Workplace Stress: An Endemic in the Post-Pandemic World

In the post-pandemic landscape, the most common cause of stress is work-related stress with 79% saying they frequently felt it (Statistica). Work-related stress, anxiety and depression contribute to 50% of all work-related ill-health cases according to the most recent Labour Force Survey. Notably, these challenges disproportionately affect female workers and those working in medium and large businesses. 13.7 million working days are lost each year in the UK because of work-related stress, anxiety and depression, costing £28.3 billion yearly (NICE).

The root causes of work-related stress include workload, tight deadlines, excessive responsibilities, and a lack of managerial support. They increase presenteeism (being at work and not being productive), absenteeism (not being at work), workplace conflict, errors, and increased staff turnover, whilst decreasing psychological safety, productivity, and profits.

Workplace stress both compounds, and is compounded by, toxic workplace culture. Research findings* indicate that employees are more than 10 times more likely to leave their jobs due to a toxic workplace culture than dissatisfaction with wages, and it is, by far, the single largest predictor of employee turnover. Even the healthiest workplace cultures have ‘pockets of toxicity’ which are highly correlated with the leadership of the microculture. 

*Sull, D., Sull, C., and Zweig, B. (2022). Toxic Culture is Driving the Great Resignation, MIT Sloan Management Review, Cambridge Vol. 63, Issue. 2, p1-9.

Managing Conflict is a Key Tool in Mitigating Workplace Stress

Navigating heavy workloads, tight deadlines, excessive responsibilities, and a lack of managerial support in the workplace is inherently stressful. Expressing concerns, dissatisfaction, or negotiating for more realistic workloads can be equally stressful when there’s a fear of conflict with managers or colleagues.

Avoiding workplace issues means that employees do not get the support they need, and unreasonable managerial decisions go unchallenged. Employees start to feel powerless or dissatisfied with their work conditions and their job satisfaction declines. Lower job satisfaction and increased stress lead to decreased productivity as employees struggle to stay focused and motivated. This increases the need to take time off to re-balance, and ultimately drives employees to seek alternative employment, leading to higher turnover rates.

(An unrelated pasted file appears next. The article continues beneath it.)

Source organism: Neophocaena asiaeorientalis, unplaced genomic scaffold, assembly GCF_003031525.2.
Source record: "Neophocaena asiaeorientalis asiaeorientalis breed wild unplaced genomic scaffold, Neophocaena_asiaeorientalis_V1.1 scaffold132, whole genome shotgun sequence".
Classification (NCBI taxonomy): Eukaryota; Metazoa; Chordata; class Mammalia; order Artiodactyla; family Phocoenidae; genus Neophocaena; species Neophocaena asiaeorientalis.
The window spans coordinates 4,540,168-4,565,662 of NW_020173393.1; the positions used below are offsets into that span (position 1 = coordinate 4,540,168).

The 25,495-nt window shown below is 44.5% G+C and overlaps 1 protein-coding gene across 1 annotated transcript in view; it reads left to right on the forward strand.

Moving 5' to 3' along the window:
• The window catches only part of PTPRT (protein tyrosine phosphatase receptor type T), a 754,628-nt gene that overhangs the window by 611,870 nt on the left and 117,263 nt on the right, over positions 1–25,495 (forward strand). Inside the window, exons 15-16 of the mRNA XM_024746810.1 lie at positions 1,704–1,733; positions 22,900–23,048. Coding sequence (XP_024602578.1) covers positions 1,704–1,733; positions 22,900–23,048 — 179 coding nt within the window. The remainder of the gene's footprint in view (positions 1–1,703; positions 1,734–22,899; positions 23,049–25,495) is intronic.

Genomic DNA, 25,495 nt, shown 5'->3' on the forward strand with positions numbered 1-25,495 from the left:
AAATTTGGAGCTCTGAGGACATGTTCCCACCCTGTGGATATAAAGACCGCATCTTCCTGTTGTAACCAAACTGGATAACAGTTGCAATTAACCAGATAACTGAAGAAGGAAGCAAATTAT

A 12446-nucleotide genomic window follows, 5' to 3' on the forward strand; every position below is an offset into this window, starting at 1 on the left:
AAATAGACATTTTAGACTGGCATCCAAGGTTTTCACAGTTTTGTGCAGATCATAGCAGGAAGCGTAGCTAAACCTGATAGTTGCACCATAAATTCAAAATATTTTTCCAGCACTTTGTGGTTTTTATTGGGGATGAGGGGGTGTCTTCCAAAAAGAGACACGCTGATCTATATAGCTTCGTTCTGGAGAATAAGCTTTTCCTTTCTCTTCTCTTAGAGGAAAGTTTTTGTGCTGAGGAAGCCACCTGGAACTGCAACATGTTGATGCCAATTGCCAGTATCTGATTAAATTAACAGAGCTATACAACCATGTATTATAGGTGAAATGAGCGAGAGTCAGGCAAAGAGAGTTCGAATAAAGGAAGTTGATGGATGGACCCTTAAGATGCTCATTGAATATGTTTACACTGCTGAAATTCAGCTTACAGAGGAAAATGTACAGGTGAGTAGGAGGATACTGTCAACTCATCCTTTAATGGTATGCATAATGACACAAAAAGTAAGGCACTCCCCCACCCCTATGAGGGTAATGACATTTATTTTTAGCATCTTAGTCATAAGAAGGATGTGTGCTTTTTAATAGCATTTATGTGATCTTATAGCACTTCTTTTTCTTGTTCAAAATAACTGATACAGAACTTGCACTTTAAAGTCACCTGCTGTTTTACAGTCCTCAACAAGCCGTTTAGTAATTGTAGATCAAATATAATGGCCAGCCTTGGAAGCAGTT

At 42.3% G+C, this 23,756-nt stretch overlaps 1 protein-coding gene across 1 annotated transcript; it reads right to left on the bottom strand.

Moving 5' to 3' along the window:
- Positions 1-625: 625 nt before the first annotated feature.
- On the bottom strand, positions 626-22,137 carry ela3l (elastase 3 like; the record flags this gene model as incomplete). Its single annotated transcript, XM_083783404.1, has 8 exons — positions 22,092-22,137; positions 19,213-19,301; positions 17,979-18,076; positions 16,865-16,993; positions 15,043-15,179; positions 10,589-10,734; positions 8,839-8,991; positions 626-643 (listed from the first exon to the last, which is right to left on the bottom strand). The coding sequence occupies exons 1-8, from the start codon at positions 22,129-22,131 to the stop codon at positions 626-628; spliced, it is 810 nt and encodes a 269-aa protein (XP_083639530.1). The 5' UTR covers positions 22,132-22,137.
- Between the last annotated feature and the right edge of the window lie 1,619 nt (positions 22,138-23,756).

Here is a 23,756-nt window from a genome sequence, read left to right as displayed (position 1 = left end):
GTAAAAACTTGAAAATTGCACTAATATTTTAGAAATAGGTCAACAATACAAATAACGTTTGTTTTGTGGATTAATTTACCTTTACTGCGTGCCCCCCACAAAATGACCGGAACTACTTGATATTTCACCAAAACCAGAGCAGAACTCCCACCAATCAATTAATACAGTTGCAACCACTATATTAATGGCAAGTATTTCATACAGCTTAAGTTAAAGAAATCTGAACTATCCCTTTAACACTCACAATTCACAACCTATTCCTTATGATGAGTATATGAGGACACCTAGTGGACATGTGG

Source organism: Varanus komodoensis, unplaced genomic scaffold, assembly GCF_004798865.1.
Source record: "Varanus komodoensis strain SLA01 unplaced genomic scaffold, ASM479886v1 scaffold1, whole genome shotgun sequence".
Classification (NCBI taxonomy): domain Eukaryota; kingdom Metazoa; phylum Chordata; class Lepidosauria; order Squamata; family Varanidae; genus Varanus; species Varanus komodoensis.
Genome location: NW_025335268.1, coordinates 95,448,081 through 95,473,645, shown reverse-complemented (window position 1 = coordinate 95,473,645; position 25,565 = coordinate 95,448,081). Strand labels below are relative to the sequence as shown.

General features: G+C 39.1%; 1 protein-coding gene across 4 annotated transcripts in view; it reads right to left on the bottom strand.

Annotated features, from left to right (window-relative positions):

Ongoing workplace issues may escalate to the point when a formal complaint is made, which triggers an investigation. These are conducted to gather facts, assess the validity of the complaint, and determine if any policies or laws have been violated. They can significantly impact morale, team dynamics, and the overall work environment. Addressing workplace issues constructively is key to creating a healthier work environment and the core of conflict resolution. By acknowledging the interests and needs of all parties involved, conflict resolution seeks to strike a balance that benefits employees, managers and the organisation as a whole.

The Importance of Prioritising Conflict Resolution in the Workplace

The ability to speak up and say difficult things is a critical factor in establishing and maintaining psychological safety in the workplace. Being able to express concerns or disagreements, without fearing negative consequences, leads to constructive discussions and resolutions that contribute to a healthier team dynamic. 

Happy and effective workers make for healthy and productive workforces, and so it is important that we find ways to reduce workplace stress and improve the wellbeing of individual employers, managers, and employees. This not only improves their performance and job satisfaction, so workers want to stay in their jobs, but it also promotes healthy workplace behaviours and cultures, as well as thriving businesses.

Fostering a workplace culture that encourages open communication, constructive feedback, and conflict resolution skills is crucial. By providing employees with the tools and support to address concerns, organisations can mitigate workplace stress. Conflict resolution in the workplace is not just about addressing disputes; it’s about creating a culture that recognises how employee satisfaction drives business success